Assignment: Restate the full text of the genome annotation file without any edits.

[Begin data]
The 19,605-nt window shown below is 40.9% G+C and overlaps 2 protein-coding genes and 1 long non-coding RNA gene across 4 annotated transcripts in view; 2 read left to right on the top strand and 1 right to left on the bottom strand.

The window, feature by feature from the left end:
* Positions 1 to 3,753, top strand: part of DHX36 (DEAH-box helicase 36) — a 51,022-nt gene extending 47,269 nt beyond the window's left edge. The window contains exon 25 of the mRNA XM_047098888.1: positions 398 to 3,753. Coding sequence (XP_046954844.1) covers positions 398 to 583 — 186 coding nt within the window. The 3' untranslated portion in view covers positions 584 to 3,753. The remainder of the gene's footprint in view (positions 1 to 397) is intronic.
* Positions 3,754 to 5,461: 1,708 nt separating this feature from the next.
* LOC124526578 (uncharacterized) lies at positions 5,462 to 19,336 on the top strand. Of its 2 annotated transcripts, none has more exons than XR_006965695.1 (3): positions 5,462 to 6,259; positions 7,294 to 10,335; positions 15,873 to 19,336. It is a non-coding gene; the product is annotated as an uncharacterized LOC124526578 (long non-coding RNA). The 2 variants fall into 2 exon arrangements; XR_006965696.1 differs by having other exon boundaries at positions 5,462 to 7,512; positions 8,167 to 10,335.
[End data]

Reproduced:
The 19,605-nt window shown below is 40.9% G+C and overlaps 2 protein-coding genes and 1 long non-coding RNA gene across 4 annotated transcripts in view; 2 read left to right on the top strand and 1 right to left on the bottom strand.

The window, feature by feature from the left end:
* Positions 1 to 3,753, top strand: part of DHX36 (DEAH-box helicase 36) — a 51,022-nt gene extending 47,269 nt beyond the window's left edge. The window contains exon 25 of the mRNA XM_047098888.1: positions 398 to 3,753. Coding sequence (XP_046954844.1) covers positions 398 to 583 — 186 coding nt within the window. The 3' untranslated portion in view covers positions 584 to 3,753. The remainder of the gene's footprint in view (positions 1 to 397) is intronic.
* Positions 3,754 to 5,461: 1,708 nt separating this feature from the next.
* LOC124526578 (uncharacterized) lies at positions 5,462 to 19,336 on the top strand. Of its 2 annotated transcripts, none has more exons than XR_006965695.1 (3): positions 5,462 to 6,259; positions 7,294 to 10,335; positions 15,873 to 19,336. It is a non-coding gene; the product is annotated as an uncharacterized LOC124526578 (long non-coding RNA). The 2 variants fall into 2 exon arrangements; XR_006965696.1 differs by having other exon boundaries at positions 5,462 to 7,512; positions 8,167 to 10,335.